Enteral Nutrition Initiation in Children Admitted to Pediatric Intensive Care Units After Traumatic Brain Injury
Traumatic brain injury (TBI) is the leading cause of death and long-term disability among injured children. Early feeding has been shown to improve outcomes in adults, with some similar evidence in children with severe TBI. We aimed to examine the current practice of initiation of enteral nutrition in children with TBI and to evaluate the risk factors associated with delayed initiation of enteral nutrition.
This retrospective, multicenter study used the Pediatric Trauma Assessment and Management Database including all children with head trauma discharged from five pediatric intensive care units (PICU) at pediatric trauma centers between January 1, 2013 and December 31, 2013. We compared demographics, injury and procedure data, time to initiation of nutrition, and injury and illness severity scores between patients who received enteral nutrition early (≤ 48 h) and late (> 48 h). Fisher’s exact and Mann–Whitney U tests compared discrete and continuous variables. Univariate and multivariable analyses evaluated variables associated with delayed initiation of feeding. Outcomes of interest included mortality, complications, ventilator days, hospital and ICU length of stay, and functional status at ICU discharge.
In the 416 patients in the study, the overall mortality was 2.6%. The majority of patients (83%; range 69–88% between five sites, p = 0.0008) received enteral nutrition within 48 h of PICU admission. Lower Glasgow Coma Scale scores and higher Injury Severity Score (ISS) were independently associated with delayed initiation of enteral nutrition. Delayed enteral nutrition was independently associated with worse functional status at PICU discharge (p = 0.02) but was not associated with mortality or increased length of stay.
Children with severe TBI and higher ISS were more likely to have delayed initiation of enteral nutrition. Delayed enteral nutrition was an independent risk factor for worse functional status at ICU discharge for the entire cohort, but not for the severe TBI group.
KeywordsTraumatic brain injury Children Pediatric intensive care Enteral nutrition Outcomes Trauma Pediatric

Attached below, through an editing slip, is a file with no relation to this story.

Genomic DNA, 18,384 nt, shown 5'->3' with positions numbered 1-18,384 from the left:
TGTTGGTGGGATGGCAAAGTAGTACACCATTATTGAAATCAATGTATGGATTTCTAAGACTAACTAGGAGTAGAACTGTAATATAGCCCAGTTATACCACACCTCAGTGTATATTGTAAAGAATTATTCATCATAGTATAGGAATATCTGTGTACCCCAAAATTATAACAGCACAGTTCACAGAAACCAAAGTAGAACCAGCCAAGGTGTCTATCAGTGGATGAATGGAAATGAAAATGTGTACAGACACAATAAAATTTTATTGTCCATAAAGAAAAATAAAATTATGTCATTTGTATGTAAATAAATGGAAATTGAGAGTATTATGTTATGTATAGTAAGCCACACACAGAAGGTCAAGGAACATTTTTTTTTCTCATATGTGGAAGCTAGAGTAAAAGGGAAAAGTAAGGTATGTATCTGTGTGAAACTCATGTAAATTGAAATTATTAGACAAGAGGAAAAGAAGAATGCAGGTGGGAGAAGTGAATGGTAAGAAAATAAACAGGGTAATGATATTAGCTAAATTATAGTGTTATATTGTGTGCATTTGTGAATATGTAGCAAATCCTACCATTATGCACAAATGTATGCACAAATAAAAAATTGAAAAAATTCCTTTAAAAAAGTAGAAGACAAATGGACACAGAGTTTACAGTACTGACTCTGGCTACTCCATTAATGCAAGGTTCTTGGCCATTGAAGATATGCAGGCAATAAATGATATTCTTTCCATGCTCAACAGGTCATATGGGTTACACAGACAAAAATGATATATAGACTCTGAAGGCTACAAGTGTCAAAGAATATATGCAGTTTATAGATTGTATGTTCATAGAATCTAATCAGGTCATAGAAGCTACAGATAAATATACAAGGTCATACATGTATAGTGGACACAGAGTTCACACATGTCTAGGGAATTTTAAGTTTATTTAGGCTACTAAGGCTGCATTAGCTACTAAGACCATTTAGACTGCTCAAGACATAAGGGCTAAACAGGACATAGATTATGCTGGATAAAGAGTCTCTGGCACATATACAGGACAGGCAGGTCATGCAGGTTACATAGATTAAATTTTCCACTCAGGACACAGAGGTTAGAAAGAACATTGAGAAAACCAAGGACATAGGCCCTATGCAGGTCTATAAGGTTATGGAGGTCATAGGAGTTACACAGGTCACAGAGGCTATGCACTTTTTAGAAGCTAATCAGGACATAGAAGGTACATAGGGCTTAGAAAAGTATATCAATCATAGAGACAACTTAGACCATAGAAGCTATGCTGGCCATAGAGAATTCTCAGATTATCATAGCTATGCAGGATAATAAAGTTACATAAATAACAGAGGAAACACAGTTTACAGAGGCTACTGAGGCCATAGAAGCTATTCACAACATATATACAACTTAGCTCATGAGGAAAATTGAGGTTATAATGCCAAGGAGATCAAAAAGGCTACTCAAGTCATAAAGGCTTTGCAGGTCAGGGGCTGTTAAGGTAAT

Dr. Balakrishnan conceptualized the study, interpreted the data analysis, wrote the first draft and edited the manuscript. Dr. Flynn-O’Brien created the PTAM database used for the study and was involved in data interpretation and manuscript edits. Dr. Simpson and Ms. Dasgupta provided statistical data analysis and edited the manuscript. Dr. Hanson conceptualized the study, interpreted the data analysis and edited the manuscript.
Source of support
This project was, in part, supported by a 2014 Childress Foundation grant. Dr. Katherine T Flynn-O’Brien received fellowship support from the National Institute of Child Health and Human Development (T32-HD057822) during the preparation of this paper. VPS data were provided from the VPS, LLC. The content is solely the responsibility of the authors and does not necessarily represent the official views of the National Institutes of Health, the Childress Institute, or VPS, LLC.
Compliance with Ethical Standards
Conflict of interest
The authors have no conflicts of interest relevant to this article to disclose.
- 1.Langlois JA. Traumatic brain injury in the United States: assessing outcomes in children, summary and recommendations. Atlanta: National Center for Injury Prevention and Control, Center for Disease Control and Prevention; 2001.Google Scholar
- 5.Mehta NM, Bechard LJ, Zurakowski D, et al. Adequate enteral protein intake is inversely associated with 60-d mortality in critically ill children: a multicenter, prospective, cohort study. Am J Clin Nutr. 2015;102(199–206):10.Google Scholar
- 9.Meinert E, Bell MJ, Buttram S, Kochanek PM, Balasubramani GK, Wisniewski SR, et al. Initiating nutritional support before 72 hours is associated with favorable outcome after severe traumatic brain injury in children: a secondary analysis of a randomized, controlled trial of therapeutic hypothermia. Pediatr Crit Care Med. 2018;19(4):345–52.CrossRefGoogle Scholar
- 10.ACS TQIP. Best practices in management of traumatic brain injury. Jan 2015.Google Scholar
- 23.Phillips R, Ott L, Young B, Walsh J. Nutritional support and measured energy expenditure of the child and adolescent with head injury. J Neurosurg. 1987;67:846Y851.Google Scholar